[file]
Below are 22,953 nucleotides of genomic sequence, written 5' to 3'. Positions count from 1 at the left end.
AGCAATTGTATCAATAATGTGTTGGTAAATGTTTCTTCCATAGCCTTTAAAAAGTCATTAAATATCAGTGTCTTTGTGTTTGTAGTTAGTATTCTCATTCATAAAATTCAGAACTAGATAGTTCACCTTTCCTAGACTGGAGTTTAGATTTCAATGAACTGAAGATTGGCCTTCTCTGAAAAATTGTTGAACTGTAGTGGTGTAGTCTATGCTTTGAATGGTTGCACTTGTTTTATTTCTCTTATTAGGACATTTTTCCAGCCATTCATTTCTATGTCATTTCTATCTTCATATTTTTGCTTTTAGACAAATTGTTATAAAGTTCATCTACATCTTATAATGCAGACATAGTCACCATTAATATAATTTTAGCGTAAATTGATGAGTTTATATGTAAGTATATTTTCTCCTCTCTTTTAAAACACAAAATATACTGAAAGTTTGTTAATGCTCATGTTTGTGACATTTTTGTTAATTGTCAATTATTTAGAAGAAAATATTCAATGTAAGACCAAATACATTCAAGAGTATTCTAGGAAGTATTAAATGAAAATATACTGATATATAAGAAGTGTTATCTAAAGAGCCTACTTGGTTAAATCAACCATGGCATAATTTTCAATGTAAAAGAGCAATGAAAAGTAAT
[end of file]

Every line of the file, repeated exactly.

Below are 22,953 nucleotides of genomic sequence, written 5' to 3'. Positions count from 1 at the left end.
AGCAATTGTATCAATAATGTGTTGGTAAATGTTTCTTCCATAGCCTTTAAAAAGTCATTAAATATCAGTGTCTTTGTGTTTGTAGTTAGTATTCTCATTCATAAAATTCAGAACTAGATAGTTCACCTTTCCTAGACTGGAGTTTAGATTTCAATGAACTGAAGATTGGCCTTCTCTGAAAAATTGTTGAACTGTAGTGGTGTAGTCTATGCTTTGAATGGTTGCACTTGTTTTATTTCTCTTATTAGGACATTTTTCCAGCCATTCATTTCTATGTCATTTCTATCTTCATATTTTTGCTTTTAGACAAATTGTTATAAAGTTCATCTACATCTTATAATGCAGACATAGTCACCATTAATATAATTTTAGCGTAAATTGATGAGTTTATATGTAAGTATATTTTCTCCTCTCTTTTAAAACACAAAATATACTGAAAGTTTGTTAATGCTCATGTTTGTGACATTTTTGTTAATTGTCAATTATTTAGAAGAAAATATTCAATGTAAGACCAAATACATTCAAGAGTATTCTAGGAAGTATTAAATGAAAATATACTGATATATAAGAAGTGTTATCTAAAGAGCCTACTTGGTTAAATCAACCATGGCATAATTTTCAATGTAAAAGAGCAATGAAAAGTAAT